What Is ESI: A Definition and Why It’s Vital to Understand
Electronic information is playing an increasingly important role in court proceedings. This trend will certainly continue in the coming years as more data gets created on electronic devices.
Because this type of data is now so important, legal professionals need to have a clear understanding of how to manage, store, exchange, and protect electronically stored information (ESI) during cases. Failure to do so could result in penalties, sanctions, and suboptimal legal outcomes.
This article provides an overview of ESI and offers tips on how to manage it effectively.
What Is ESI?
First of all, let’s cover the basics. ESI is a broad term that describes data and documents stored on electronic media.
For instance, ESI may include a variety of documents, including email, texts, audio, video, messages, mobile data, metadata, and data pulled from the Internet of Things (IoT) devices or corporate databases, to name just a few examples.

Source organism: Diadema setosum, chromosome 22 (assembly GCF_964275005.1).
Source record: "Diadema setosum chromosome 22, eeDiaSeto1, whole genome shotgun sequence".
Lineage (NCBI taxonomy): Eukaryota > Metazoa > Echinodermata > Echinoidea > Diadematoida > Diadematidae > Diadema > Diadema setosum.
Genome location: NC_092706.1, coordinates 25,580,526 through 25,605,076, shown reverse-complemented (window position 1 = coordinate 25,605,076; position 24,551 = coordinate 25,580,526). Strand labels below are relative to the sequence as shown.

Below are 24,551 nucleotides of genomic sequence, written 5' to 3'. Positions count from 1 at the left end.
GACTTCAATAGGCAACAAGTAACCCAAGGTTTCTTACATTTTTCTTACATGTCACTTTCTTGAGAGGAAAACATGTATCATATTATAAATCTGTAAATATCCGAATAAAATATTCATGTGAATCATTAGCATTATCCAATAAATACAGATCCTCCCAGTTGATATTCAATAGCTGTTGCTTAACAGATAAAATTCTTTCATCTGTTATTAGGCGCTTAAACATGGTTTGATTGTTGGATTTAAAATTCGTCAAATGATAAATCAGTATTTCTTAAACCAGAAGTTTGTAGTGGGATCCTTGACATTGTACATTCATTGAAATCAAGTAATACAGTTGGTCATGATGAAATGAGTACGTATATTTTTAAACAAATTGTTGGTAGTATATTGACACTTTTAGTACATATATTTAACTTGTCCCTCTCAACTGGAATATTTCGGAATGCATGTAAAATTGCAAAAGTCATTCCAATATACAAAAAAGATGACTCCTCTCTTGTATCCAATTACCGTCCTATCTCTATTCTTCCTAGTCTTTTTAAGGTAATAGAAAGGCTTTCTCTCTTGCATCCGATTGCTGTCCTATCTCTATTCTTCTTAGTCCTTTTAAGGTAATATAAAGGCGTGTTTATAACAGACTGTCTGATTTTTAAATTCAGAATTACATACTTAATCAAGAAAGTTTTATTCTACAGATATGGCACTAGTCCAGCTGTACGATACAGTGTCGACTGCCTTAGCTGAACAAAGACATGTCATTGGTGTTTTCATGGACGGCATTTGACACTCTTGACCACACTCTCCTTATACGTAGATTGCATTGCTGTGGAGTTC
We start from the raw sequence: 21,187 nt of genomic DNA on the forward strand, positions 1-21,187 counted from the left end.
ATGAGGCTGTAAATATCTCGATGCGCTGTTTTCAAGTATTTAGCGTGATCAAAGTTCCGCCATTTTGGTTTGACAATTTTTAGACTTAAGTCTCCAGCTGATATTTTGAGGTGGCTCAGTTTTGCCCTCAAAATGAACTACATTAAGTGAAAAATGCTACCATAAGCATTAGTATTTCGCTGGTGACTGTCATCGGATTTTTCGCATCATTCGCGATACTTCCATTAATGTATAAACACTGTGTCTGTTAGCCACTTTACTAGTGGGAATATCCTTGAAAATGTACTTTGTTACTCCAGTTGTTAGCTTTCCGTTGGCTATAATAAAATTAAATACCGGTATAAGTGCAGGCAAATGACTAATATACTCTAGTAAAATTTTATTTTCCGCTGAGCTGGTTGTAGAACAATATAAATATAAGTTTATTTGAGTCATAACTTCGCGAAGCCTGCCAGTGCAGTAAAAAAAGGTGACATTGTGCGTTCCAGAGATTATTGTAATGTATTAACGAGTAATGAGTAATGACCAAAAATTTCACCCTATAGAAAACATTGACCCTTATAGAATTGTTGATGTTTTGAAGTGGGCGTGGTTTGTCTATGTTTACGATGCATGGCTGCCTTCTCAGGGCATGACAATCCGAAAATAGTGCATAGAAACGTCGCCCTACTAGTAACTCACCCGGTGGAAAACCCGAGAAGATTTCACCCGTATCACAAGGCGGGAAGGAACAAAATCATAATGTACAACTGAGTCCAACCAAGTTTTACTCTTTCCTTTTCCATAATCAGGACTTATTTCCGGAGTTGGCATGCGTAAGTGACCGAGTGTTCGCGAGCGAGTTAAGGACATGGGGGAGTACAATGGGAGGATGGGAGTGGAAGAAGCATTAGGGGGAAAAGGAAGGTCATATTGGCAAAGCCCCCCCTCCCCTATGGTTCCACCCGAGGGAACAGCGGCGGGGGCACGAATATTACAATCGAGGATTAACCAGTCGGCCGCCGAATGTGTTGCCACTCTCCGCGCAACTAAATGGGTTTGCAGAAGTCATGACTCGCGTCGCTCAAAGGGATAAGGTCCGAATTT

Therefore, if you have digital information and it lives in a hardware or software system, it’s most likely ESI.
Federal Rules of Civil Procedure: An Overview
The term ESI first appeared in the 2006 amendments to the Federal Rules of Civil Procedure, which governs civil proceedings in U.S. district courts. The FRCP sets specific guidelines governing ESI that organizations must follow.
The amendments went into effect on December 1, 2006. They introduced ESI as a new category of discoverable information. And they also acknowledged that electronically stored information is discoverable. It was at this point that discovery started being referred to as eDiscovery.